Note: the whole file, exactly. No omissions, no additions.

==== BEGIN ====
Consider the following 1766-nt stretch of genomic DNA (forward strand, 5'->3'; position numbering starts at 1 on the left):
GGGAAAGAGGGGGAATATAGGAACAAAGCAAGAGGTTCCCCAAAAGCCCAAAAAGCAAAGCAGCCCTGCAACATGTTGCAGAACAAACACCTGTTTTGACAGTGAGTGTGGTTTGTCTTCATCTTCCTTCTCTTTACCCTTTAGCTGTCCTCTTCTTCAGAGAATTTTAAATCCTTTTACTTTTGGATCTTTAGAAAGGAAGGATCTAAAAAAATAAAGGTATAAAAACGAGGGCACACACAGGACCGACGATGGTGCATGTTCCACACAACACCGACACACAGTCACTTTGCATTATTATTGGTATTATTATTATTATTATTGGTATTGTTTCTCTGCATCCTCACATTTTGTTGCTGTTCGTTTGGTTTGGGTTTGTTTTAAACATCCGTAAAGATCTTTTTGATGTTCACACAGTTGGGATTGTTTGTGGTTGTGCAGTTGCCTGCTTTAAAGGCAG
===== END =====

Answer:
Consider the following 1766-nt stretch of genomic DNA (forward strand, 5'->3'; position numbering starts at 1 on the left):
GGGAAAGAGGGGGAATATAGGAACAAAGCAAGAGGTTCCCCAAAAGCCCAAAAAGCAAAGCAGCCCTGCAACATGTTGCAGAACAAACACCTGTTTTGACAGTGAGTGTGGTTTGTCTTCATCTTCCTTCTCTTTACCCTTTAGCTGTCCTCTTCTTCAGAGAATTTTAAATCCTTTTACTTTTGGATCTTTAGAAAGGAAGGATCTAAAAAAATAAAGGTATAAAAACGAGGGCACACACAGGACCGACGATGGTGCATGTTCCACACAACACCGACACACAGTCACTTTGCATTATTATTGGTATTATTATTATTATTATTGGTATTGTTTCTCTGCATCCTCACATTTTGTTGCTGTTCGTTTGGTTTGGGTTTGTTTTAAACATCCGTAAAGATCTTTTTGATGTTCACACAGTTGGGATTGTTTGTGGTTGTGCAGTTGCCTGCTTTAAAGGCAG